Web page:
Is Repair the Ticket to Circularity Too Few Are Paying Attention To?

When it comes to disrupting fashion’s waste cycle and shifting to more circular consumption methods, buying secondhand and renting have been heralded as the way forward.

But what the industry’s sustainability narrative likely won’t do is fully advocate to consumers that what’s even better than conscious consumption is zero consumption. This means buying nothing new — even if said purchases are upcycled or secondhand — working with what’s already in one’s closet and expanding clothing’s life cycle by way of repairs and alterations.

To encourage more consumers to go the way of zero consumption, a host of new platforms are now looking to make clothing repairs more accessible for the online generation and offer an antidote to throwaway culture.

In London, Josephine Philips founded the Sojo app at the beginning of the year as a way of offering an inexpensive, fuss-free way for Londoners to repair their clothing.

She created a network of tailors and seamstresses across the British capital, as well as more than 50 female riders — in an effort to create more jobs for women during the pandemic — who pickup and deliver clothing to and from customers’ homes.

“In order to reduce the amount of fashion waste — there’s $400 billion worth of waste per year as a result of our disposability culture — we wanted to make it extremely easy to repair your existing clothing,” said Philips, explaining that with a few clicks on the Sojo app, customers can arrange a pickup and pay as little as 10 pounds for their clothes to be “as good as new again.”


“We offer both high-end and lower-end seamstresses, from a bespoke suit tailor to a vetted lower-end dry cleaner who has still been doing repairs for 30 years and provides high quality. It’s about offering options for customers and helping them shift their mind-set to choose the repair over buying a new item. You might pay 15 pounds for a new zip but it means you aren’t buying a new jacket,” said Philips who cut her teeth at Depop. “It’s difficult because repairs were so inaccessible for young people, unless it was your mother doing it. We’ve been part of the system where if something is wrong you would simply dispose it and buy something new. But we’re slowly getting there.”

Sojo, which has been heralded as the “Deliveroo of repairs” for its convenient service, has already expanded beyond central London and has plans on moving into other British cities later this year.

Philips believes the return of repairs into fashion culture can also help both secondhand resellers and brands in the primary market ensure lower return rates.


“We can really help resellers because, very often, secondhand clothing might be ripped or damaged. That’s not a reason not to resell them, they just need to be repaired,” said Philips, pointing to a new partnership between Sojo and London’s buzzy vintage store Beyond Retro, where customers will be able to access alteration services in-store.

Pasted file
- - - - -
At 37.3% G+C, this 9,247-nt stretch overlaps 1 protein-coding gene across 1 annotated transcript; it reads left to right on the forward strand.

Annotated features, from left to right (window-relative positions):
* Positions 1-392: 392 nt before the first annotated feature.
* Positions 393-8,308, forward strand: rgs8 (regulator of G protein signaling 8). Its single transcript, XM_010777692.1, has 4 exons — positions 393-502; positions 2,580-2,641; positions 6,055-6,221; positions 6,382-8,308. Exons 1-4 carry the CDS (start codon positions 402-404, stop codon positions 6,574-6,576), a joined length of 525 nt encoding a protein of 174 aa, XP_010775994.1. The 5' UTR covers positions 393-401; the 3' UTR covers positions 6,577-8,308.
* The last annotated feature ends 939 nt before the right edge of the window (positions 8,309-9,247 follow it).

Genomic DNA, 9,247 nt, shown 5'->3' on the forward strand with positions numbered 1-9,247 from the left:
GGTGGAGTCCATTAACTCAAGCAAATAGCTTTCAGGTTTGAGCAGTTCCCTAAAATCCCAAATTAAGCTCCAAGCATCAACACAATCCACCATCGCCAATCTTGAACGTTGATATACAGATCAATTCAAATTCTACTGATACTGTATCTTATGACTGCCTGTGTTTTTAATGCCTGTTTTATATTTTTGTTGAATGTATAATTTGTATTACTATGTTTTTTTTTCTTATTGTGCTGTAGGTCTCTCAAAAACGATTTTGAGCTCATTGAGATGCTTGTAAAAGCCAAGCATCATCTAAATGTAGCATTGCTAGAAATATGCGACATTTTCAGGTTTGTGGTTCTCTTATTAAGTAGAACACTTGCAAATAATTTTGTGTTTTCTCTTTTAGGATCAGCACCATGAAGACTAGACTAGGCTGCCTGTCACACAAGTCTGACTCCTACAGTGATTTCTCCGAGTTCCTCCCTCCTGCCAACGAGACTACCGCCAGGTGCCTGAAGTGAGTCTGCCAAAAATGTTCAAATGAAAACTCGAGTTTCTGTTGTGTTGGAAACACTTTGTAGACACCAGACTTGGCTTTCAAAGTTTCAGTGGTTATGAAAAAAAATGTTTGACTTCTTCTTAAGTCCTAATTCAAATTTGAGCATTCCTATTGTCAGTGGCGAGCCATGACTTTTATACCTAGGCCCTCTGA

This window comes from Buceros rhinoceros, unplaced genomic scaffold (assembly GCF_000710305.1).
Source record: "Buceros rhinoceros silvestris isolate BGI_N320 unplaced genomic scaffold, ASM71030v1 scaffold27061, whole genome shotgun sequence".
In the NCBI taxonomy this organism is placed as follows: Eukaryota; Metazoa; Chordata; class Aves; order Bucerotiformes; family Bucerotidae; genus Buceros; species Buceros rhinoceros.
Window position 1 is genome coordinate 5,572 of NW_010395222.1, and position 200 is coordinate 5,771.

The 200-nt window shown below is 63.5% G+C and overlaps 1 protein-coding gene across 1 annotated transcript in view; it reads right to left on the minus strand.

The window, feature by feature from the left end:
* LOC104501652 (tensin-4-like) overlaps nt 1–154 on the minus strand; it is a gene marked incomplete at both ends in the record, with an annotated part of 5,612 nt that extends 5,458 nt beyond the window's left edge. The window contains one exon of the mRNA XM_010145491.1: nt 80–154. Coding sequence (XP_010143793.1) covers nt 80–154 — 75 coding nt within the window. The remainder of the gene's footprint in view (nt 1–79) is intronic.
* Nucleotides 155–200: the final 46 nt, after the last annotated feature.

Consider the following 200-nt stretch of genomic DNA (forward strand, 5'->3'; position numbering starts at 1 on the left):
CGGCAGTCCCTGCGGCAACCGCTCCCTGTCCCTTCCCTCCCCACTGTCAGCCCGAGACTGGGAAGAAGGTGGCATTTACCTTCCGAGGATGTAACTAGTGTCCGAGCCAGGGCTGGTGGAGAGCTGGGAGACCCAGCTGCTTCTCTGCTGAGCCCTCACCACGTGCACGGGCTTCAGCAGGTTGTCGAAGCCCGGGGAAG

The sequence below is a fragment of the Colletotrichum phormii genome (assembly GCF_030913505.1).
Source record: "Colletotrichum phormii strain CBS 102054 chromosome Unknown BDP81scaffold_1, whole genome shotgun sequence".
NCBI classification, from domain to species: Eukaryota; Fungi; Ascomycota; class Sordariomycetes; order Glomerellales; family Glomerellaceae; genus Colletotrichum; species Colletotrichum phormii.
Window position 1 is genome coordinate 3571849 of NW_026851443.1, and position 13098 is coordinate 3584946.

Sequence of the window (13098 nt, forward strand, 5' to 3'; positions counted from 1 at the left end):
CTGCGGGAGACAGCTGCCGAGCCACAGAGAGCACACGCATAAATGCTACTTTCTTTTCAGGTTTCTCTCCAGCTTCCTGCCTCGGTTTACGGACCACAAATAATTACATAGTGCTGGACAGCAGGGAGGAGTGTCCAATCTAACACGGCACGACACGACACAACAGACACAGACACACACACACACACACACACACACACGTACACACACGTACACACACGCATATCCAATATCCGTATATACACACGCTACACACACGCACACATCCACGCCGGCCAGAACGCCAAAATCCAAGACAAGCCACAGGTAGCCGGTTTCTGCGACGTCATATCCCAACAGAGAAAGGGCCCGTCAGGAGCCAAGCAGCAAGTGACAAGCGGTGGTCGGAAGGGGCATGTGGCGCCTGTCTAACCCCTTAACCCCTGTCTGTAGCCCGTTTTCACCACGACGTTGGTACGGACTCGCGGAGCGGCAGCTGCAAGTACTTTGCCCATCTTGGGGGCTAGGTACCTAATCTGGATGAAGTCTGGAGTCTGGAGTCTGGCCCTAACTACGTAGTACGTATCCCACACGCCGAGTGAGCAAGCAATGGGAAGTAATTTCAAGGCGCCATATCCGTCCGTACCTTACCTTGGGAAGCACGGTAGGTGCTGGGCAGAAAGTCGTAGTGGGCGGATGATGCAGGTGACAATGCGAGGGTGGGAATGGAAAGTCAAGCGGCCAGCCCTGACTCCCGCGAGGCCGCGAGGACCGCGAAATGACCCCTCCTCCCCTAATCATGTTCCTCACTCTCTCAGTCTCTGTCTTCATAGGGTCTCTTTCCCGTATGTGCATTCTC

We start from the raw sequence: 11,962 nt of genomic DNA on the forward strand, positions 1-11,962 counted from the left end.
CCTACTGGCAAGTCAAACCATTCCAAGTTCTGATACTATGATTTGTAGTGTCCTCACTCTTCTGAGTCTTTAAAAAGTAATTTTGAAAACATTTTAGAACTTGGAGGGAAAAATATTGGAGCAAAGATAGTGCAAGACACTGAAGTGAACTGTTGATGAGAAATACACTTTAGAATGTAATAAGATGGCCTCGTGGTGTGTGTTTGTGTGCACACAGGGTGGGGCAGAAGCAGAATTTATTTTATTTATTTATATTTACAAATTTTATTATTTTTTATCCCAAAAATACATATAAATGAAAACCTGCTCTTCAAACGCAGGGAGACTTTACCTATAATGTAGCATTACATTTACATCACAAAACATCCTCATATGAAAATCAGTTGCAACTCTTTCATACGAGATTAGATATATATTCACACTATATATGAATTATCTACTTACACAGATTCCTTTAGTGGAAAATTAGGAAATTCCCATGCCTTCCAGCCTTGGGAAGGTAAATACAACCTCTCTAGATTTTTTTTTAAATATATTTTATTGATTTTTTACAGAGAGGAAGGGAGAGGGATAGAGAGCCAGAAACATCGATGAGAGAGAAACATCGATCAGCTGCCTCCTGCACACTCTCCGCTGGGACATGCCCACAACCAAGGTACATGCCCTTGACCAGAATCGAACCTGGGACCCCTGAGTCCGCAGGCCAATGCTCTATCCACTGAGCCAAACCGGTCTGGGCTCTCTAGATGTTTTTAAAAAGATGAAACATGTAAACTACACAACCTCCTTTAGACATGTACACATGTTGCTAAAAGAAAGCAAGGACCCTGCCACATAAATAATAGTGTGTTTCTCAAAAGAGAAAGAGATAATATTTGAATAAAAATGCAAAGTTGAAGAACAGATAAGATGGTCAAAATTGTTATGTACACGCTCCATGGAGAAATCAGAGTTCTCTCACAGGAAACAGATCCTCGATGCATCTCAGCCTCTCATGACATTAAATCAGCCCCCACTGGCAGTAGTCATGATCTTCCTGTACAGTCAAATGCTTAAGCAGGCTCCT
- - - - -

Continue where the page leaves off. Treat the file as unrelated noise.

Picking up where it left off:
“Rental and resale are great, but there’s still that concept of buying attached to them,” Philips added. “Repair doesn’t get the time of day because it focuses in no way on consumption. We need to culturally shift away from alternative ways to buy clothing to slowing down how much we consume overall: That’s why repairs need to be in the spotlight. It might not be as glamorous or reliant on consumption, but it helps ask the question of how many clothes do we really need?”

The industry’s biggest secondhand players, Vestiaire Collective among them, are also recognizing the importance of extending garments’ life cycles — even if that means customers purchase less — and incorporating repairs services into their offer.

“Vestiaire Collective seeks to partner with services that can facilitate and encourage consciousness,” said a spokesperson at Vestiaire Collective. “Resale alone is not enough and part of our goals is to educate and help access the necessary means and tools to become more sustainable. Repairs complement circularity as extending the life of vintage pieces helps them continue to be part of the circular economy. If they have endured the test of time, they have given proof of their durability and this complements the circular business model.”

The popular app Whering, which allows users to digitize their wardrobes, has also recently incorporated a range of clothing caring services on its platform including sustainable dry-cleaning by Oxwash and repairs by Sojo.

“We consume five times as much as we did in 2000 and use things 40 percent less,” said Bianca Rangecroft, founder and chief executive officer of Whering. “A big part of Whering’s mission is to help people buy less and wear more — and with that comes garment care as the best way to ensure long-lasting wardrobes that we love.

“A green closet places extensive emphasis on looking after what you own; think repurposing, upcycling,” she continued. “For us, this is about creating a culture of caring for our clothes, by empowering our users to extend the life cycle of the garments they already own.”